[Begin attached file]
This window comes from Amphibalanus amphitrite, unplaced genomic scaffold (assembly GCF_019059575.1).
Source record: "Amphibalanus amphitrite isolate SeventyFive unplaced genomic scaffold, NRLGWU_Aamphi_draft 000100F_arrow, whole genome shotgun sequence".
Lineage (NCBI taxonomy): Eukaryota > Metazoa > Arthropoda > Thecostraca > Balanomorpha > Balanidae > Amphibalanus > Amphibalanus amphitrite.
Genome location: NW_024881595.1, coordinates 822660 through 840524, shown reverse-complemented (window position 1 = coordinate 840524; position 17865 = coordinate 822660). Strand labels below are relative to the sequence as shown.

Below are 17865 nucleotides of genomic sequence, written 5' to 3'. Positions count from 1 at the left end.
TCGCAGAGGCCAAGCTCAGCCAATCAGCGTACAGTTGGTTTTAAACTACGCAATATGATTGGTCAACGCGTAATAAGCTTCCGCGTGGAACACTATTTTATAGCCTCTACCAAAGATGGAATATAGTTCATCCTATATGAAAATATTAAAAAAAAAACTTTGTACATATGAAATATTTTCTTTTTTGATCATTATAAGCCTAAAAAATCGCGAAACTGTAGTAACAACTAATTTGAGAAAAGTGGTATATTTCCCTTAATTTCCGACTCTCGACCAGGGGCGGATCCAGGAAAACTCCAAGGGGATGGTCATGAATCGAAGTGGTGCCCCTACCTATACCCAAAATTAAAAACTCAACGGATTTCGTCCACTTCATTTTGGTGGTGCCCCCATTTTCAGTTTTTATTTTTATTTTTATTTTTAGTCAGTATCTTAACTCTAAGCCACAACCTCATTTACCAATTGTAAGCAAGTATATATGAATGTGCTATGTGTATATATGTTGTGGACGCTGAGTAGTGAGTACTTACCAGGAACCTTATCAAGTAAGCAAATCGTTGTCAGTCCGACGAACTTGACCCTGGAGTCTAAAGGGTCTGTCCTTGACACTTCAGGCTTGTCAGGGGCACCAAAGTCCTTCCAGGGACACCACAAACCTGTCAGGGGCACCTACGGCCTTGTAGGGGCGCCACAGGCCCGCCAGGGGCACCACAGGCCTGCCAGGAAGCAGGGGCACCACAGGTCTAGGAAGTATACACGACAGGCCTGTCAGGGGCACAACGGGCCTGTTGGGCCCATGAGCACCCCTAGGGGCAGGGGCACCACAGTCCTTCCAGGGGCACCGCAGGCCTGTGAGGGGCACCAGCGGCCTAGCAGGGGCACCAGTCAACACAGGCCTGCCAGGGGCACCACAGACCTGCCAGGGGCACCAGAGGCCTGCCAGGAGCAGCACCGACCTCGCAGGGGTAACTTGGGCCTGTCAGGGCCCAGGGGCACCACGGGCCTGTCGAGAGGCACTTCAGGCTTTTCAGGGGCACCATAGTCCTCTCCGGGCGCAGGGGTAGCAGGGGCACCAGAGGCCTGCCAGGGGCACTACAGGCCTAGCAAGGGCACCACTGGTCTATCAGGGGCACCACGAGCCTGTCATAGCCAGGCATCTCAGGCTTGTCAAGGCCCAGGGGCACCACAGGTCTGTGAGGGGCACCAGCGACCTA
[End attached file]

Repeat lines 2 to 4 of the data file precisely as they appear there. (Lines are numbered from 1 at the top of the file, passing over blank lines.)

Source record: "Amphibalanus amphitrite isolate SeventyFive unplaced genomic scaffold, NRLGWU_Aamphi_draft 000100F_arrow, whole genome shotgun sequence".
Lineage (NCBI taxonomy): Eukaryota > Metazoa > Arthropoda > Thecostraca > Balanomorpha > Balanidae > Amphibalanus > Amphibalanus amphitrite.
Genome location: NW_024881595.1, coordinates 822660 through 840524, shown reverse-complemented (window position 1 = coordinate 840524; position 17865 = coordinate 822660). Strand labels below are relative to the sequence as shown.